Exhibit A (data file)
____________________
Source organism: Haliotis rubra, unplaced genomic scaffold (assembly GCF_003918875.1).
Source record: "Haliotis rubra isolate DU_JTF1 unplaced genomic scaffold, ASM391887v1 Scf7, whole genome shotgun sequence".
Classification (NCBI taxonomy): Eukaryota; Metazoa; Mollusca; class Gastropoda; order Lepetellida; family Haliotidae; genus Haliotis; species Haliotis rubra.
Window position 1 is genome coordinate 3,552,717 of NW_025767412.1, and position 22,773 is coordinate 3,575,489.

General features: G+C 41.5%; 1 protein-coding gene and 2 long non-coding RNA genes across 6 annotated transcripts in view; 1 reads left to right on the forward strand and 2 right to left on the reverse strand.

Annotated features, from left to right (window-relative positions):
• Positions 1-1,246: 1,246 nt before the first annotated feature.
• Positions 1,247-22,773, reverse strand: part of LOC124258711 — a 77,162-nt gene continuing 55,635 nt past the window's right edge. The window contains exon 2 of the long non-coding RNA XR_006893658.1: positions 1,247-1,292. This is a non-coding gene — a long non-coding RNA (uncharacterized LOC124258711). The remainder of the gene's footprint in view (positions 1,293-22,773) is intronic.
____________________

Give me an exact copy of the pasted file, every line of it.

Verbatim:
Source organism: Haliotis rubra, unplaced genomic scaffold (assembly GCF_003918875.1).
Source record: "Haliotis rubra isolate DU_JTF1 unplaced genomic scaffold, ASM391887v1 Scf7, whole genome shotgun sequence".
Classification (NCBI taxonomy): Eukaryota; Metazoa; Mollusca; class Gastropoda; order Lepetellida; family Haliotidae; genus Haliotis; species Haliotis rubra.
Window position 1 is genome coordinate 3,552,717 of NW_025767412.1, and position 22,773 is coordinate 3,575,489.

General features: G+C 41.5%; 1 protein-coding gene and 2 long non-coding RNA genes across 6 annotated transcripts in view; 1 reads left to right on the forward strand and 2 right to left on the reverse strand.

Annotated features, from left to right (window-relative positions):
• Positions 1-1,246: 1,246 nt before the first annotated feature.
• Positions 1,247-22,773, reverse strand: part of LOC124258711 — a 77,162-nt gene continuing 55,635 nt past the window's right edge. The window contains exon 2 of the long non-coding RNA XR_006893658.1: positions 1,247-1,292. This is a non-coding gene — a long non-coding RNA (uncharacterized LOC124258711). The remainder of the gene's footprint in view (positions 1,293-22,773) is intronic.